Twitter matters

by | Dec 29, 2014 | Campaigns, Editor's Blog, Social Media Rankings | 2 comments

I’m back after taking a week to spend time with family instead of focusing obsessively on politics. I hope everyone is enjoying a happy holiday season.

Last week, a group called Verifeed released a report saying that Republicans won the twitter war in North Carolina and helped push Thom Tillis over the top. Gary Pearce called BS. So did WRAL’s Mark Binker. I have a different take.

Verifeed may have overstated the influence of twitter on the race, but people are getting their information in different ways than they have in the past and twitter is part of that equation. Information from social media is more conversational and, in some ways, more subtle. Political people are used to watching powerful TV ads shift public opinion in a few short days. That may still work for people watching television, but fewer and fewer people get their entertainment or information from real time television.

While watching Stephen Colbert’s final show, I got frustrated with the length on commercials and realized that I haven’t watched a show in real time in a very long time. I watch a lot of netflix, a fair number of premium channels and some taped programs, but I don’t watch commercials. In fact, I can’t remember seeing a political ad during the election that I didn’t watch on my computer.

I don’t think I’m an exception. My 25 year old daughter consumes almost all of her media on a phone or pad. My parents are some of the last people I know who watch TV in real time. And that’s who the ads are reaching–older voters.

Like Gary, the people in my twitter feed all knew who they are going to vote for. But I don’t follow Katy Perry, Justin Bieber, Taylor Swift or almost any of the other 50 most followed people on twitter. Those folks all have tens of millions of followers and I bet a bunch of those followers don’t watch television but do vote. The challenge for political campaigns going forward is to figure out how to reach them. Better understanding social media and how information is shared will be key to winning in the future.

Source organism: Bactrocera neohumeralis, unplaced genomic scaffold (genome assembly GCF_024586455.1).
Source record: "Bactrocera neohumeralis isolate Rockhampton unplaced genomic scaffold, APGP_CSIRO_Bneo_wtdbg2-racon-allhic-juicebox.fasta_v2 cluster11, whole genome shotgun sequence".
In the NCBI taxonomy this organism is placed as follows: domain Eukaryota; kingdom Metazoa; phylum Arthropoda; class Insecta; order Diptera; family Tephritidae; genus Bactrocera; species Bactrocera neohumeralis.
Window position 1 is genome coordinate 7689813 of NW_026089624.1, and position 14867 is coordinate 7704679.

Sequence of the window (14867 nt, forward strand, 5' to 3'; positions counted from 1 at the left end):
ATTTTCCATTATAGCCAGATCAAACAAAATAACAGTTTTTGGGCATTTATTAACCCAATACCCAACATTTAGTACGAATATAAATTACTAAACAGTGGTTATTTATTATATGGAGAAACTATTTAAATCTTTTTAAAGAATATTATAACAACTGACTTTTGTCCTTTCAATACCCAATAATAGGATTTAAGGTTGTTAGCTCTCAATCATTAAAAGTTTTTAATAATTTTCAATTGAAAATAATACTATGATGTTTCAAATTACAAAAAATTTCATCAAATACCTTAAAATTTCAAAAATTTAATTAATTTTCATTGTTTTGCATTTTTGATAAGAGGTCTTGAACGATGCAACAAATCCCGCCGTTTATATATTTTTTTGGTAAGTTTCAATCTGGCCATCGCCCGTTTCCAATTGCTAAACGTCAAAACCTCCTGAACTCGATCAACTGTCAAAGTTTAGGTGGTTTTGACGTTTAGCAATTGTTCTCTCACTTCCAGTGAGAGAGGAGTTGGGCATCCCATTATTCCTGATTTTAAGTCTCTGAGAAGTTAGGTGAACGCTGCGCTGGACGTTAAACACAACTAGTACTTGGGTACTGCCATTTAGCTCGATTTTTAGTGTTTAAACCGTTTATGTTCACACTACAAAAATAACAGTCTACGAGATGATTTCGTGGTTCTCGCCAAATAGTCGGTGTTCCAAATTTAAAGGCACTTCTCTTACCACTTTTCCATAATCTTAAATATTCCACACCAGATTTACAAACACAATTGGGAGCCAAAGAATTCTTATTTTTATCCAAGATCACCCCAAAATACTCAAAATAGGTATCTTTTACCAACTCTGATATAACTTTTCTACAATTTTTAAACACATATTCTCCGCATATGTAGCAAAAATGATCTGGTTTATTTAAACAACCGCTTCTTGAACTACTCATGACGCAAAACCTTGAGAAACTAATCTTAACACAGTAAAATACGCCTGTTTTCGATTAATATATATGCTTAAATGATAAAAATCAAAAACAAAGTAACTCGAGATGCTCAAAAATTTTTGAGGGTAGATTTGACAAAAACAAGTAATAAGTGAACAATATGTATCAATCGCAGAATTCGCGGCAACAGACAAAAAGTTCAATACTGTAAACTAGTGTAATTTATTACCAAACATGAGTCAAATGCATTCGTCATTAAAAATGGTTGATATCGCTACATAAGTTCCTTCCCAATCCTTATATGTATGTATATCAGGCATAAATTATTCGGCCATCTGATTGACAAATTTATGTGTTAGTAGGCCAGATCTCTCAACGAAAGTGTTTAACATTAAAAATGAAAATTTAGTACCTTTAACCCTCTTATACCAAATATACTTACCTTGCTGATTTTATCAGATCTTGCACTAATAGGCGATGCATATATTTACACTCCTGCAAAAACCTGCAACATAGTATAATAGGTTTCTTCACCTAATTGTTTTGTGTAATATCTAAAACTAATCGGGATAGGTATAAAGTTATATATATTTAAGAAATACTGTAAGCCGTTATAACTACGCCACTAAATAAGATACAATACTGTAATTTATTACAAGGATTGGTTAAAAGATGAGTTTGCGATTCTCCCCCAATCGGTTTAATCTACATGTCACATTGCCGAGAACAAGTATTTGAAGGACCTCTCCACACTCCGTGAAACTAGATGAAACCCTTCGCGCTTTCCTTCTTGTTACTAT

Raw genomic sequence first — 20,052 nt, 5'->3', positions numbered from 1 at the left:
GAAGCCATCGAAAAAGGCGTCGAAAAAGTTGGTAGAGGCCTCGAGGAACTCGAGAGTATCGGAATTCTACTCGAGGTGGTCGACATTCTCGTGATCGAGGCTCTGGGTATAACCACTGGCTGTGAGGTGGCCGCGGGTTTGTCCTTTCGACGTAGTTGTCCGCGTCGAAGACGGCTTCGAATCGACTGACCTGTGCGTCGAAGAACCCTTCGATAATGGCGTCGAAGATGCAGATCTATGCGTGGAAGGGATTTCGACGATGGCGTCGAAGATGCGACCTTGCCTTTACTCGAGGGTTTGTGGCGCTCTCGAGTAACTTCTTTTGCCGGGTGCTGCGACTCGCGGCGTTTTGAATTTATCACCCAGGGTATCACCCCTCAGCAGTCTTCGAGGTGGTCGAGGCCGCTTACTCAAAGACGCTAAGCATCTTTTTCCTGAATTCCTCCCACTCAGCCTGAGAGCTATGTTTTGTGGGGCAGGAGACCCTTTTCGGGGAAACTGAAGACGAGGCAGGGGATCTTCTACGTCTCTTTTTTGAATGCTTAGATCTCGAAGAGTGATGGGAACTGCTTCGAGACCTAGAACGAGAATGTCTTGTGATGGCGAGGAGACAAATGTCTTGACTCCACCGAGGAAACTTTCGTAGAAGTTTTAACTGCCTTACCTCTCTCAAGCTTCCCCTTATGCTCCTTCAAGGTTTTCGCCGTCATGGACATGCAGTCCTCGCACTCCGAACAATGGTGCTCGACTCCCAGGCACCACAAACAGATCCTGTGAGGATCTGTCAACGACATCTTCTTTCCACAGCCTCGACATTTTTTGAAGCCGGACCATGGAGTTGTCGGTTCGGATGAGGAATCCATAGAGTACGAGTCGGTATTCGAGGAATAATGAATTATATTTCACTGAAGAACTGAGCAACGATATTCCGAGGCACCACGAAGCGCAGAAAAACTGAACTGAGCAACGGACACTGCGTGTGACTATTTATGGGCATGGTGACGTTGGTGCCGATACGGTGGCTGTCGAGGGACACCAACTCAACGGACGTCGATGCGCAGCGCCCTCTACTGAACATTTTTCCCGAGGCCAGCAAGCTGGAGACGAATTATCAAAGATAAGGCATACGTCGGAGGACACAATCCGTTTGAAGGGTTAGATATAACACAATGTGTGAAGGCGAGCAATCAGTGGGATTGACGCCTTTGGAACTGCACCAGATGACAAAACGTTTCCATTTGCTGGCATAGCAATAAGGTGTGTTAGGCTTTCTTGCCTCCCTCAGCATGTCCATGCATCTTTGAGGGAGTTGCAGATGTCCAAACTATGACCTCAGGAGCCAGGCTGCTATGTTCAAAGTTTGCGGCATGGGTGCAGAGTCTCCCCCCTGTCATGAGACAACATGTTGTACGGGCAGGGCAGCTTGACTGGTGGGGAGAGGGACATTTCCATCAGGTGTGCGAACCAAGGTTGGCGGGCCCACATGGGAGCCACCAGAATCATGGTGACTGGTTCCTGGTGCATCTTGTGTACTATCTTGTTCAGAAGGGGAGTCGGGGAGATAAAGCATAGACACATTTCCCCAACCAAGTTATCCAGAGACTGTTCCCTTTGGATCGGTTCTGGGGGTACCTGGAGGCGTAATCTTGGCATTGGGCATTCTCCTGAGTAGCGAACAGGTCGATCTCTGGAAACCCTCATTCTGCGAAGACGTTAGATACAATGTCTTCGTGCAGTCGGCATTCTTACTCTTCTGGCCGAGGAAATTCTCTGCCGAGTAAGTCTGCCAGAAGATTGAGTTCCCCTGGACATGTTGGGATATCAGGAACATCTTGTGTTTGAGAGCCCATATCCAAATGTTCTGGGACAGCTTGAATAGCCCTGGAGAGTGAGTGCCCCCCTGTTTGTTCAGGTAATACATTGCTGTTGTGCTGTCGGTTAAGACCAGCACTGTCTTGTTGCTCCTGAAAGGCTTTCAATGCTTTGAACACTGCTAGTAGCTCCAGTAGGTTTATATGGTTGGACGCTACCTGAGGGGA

1. larry

    Maybe a good in depth look at Verifeed web page might enlighten. I have found that social media is mostly hyped by those who are either deeply involved in the business of social media or directly benefit from its use. Verifeed fits the profile. I suppose the question is or was: Was the Tillis campaign a Verifeed customer? Or is Verifeed simply trolling NC pols for business. My gut says it is or could be both. Twitter is a great forum for like minded people or people with the same interest or agendas but does it really “move” votes? I doubt it.

  2. Pete Kaliner

    I agree with Mr. Mills’ assessment here – Verifeed might have overstated it a bit, but it’s very important to understand the dynamic that Twitter plays on campaigns. I believe the biggest impact is the influence Twitter (as a platform) has on news story identification and selection. Reporters are always on the hunt for story ideas to pitch to their editors & managers.

    Most reporters – especially political reporters – rely heavily on their Twitter feed. It’s become a personal wire service – where reporters can filter newsmakers, operatives, PR flacks, and politicians into specific lists. You can really see the “echo chamber” in full effect with this approach.

    Likewise, the hasthtags #NCSen and #NCpol provide a plethora of stories (and links) from all across the political spectrum. The proverbial “drinking from a fire hose.” The key is breaking through the clutter… and this is where the Verifeed analysis shows Twitter’s influence. When stories get a lot of attention, they tend to break through. The perfect example was Hagan’s skipped ISIS briefing.

    The Washington Free Beacon did the story, but no other media outlet in NC would touch it. However, it got pushed for weeks via social media, and eventually prompted a question from a reporter after the second debate. The greater the push on social media, the greater chance a reporter sees the story and follows up.

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